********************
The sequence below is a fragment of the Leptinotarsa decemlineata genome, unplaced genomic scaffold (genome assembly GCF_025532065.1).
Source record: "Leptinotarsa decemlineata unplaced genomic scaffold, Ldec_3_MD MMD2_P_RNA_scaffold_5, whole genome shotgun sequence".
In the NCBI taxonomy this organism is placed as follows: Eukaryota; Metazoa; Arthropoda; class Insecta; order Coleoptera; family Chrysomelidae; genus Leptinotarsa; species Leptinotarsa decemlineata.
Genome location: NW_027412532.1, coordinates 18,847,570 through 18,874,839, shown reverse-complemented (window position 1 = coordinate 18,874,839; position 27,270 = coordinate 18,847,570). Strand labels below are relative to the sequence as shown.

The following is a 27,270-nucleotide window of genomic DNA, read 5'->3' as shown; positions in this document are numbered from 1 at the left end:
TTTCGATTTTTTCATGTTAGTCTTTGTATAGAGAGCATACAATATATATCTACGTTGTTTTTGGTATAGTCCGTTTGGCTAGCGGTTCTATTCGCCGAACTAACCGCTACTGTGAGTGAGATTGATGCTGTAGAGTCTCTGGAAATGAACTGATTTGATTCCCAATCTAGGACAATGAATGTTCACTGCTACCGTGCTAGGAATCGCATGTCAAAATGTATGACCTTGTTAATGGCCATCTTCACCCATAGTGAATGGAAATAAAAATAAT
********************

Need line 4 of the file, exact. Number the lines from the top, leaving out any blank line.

Genome location: NW_027412532.1, coordinates 18,847,570 through 18,874,839, shown reverse-complemented (window position 1 = coordinate 18,874,839; position 27,270 = coordinate 18,847,570). Strand labels below are relative to the sequence as shown.